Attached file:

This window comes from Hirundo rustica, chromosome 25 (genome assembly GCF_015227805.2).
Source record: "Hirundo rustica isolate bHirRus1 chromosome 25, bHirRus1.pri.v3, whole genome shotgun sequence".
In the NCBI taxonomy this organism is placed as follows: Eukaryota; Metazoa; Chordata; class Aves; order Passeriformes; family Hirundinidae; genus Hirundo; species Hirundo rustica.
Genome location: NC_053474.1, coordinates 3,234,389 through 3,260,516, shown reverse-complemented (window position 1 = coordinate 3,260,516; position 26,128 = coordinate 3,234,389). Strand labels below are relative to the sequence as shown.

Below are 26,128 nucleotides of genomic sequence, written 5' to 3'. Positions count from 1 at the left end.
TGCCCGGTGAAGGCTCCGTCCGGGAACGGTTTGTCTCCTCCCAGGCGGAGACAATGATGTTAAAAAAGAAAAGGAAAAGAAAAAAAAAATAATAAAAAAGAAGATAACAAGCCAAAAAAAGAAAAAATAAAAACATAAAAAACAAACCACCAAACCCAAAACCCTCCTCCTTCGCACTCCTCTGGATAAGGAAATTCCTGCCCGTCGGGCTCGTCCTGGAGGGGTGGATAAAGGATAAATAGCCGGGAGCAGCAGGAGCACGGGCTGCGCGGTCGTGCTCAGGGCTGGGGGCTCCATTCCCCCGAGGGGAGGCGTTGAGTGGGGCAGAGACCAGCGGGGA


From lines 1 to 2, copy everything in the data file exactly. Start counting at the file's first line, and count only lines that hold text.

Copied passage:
This window comes from Hirundo rustica, chromosome 25 (genome assembly GCF_015227805.2).
Source record: "Hirundo rustica isolate bHirRus1 chromosome 25, bHirRus1.pri.v3, whole genome shotgun sequence".